Amongst the brand’s multiple lines are those that utilise indigenous crafts and techniques including indigo dying and rilli, which Rahman finds to be the most sustainable as they don’t use new technology but employ craftsmen in their own homes.

Rahman agrees with Sohail that fast fashion is growing but one wonders whether something that has to be produced as fast and for as little cost as possible can really ever be sustainable, ethical and eco-friendly? Ethically minded brands believe the single biggest issue stopping them from becoming more sustainable is the consumer, either through their lack of awareness of the issues faced by the industry or through an unwillingness to pay for sustainable products because everyone wants the cheapest product. So, can ethical consumerism really exist in the mainstream fashion market?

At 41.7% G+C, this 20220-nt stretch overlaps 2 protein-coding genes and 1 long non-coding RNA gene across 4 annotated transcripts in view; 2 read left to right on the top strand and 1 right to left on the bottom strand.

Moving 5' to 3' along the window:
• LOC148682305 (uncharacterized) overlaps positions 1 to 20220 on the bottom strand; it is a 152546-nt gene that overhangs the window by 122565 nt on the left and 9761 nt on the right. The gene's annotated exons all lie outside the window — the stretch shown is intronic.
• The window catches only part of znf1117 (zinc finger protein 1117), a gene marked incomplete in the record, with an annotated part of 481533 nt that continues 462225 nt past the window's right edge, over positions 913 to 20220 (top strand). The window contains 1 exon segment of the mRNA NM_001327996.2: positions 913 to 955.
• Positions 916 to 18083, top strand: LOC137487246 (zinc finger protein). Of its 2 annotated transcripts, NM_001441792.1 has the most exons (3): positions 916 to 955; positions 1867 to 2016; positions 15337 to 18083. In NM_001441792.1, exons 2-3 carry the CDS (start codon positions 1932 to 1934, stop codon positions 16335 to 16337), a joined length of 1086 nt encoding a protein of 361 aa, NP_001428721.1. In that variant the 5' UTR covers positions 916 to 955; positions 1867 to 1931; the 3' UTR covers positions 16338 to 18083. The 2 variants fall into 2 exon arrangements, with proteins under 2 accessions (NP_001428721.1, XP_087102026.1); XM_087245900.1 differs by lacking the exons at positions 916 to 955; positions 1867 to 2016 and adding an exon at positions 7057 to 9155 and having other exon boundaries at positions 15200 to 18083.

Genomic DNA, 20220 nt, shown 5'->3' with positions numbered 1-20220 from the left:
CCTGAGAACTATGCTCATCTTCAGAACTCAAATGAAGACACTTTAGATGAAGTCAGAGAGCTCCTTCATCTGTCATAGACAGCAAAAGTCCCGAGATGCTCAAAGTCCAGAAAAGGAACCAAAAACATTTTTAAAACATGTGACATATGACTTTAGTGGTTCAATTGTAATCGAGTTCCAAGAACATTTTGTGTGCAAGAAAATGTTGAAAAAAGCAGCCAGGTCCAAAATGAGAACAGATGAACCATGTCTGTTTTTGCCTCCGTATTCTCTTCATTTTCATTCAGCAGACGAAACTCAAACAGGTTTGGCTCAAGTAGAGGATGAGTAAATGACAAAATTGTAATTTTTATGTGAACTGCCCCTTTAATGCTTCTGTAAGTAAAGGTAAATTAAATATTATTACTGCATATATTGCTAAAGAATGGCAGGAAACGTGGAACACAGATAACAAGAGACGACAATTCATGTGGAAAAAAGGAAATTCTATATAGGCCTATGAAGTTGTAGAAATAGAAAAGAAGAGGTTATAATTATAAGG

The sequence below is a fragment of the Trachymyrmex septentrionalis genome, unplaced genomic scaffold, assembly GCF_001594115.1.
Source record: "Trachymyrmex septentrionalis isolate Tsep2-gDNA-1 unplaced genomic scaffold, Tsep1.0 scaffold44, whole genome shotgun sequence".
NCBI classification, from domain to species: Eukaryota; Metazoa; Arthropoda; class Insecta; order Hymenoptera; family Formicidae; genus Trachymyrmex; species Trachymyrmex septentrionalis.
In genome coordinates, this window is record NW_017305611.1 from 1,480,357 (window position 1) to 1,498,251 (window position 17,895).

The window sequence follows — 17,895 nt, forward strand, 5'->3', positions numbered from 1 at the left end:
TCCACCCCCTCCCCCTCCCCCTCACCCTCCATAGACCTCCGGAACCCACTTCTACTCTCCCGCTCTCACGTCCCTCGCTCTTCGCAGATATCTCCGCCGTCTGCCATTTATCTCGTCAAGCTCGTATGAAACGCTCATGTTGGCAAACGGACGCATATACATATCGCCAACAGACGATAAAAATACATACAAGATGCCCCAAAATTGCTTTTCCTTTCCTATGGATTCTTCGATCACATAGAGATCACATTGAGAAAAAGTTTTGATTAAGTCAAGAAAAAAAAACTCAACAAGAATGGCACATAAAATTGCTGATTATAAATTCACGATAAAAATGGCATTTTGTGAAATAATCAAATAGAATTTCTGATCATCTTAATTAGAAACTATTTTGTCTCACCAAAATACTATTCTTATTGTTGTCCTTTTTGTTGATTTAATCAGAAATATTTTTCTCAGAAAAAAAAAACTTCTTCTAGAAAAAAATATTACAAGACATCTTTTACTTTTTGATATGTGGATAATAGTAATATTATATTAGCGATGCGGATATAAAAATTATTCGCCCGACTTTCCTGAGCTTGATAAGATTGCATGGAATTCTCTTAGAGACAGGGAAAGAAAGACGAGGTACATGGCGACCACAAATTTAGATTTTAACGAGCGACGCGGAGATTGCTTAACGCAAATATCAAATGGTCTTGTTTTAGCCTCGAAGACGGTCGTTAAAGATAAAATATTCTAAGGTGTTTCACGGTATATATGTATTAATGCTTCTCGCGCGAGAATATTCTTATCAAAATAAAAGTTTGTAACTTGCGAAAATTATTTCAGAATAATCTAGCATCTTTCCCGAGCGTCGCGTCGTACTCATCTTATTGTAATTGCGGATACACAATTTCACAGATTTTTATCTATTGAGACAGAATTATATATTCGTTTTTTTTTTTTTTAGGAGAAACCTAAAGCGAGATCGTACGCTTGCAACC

Our behavior is far more selfish than we might like to believe. Rational models of consumption are based on the idea that individuals make choices that balance costs and benefits. An ethical consumer will make rational judgements about purchases on the best outcome in terms of costs and benefits for them and the environment. But consumption, and in particular fashion consumption, is quite irrational. Purchase decisions, for fast fashion, are more likely to be driven by desires linked to pleasure and excitement. Therefore, the matter has to be approached in different ways; the onus is on the brand, the consumer and the government to create a more sustainable environment for fashion to thrive.

 

 

Mehek Saeed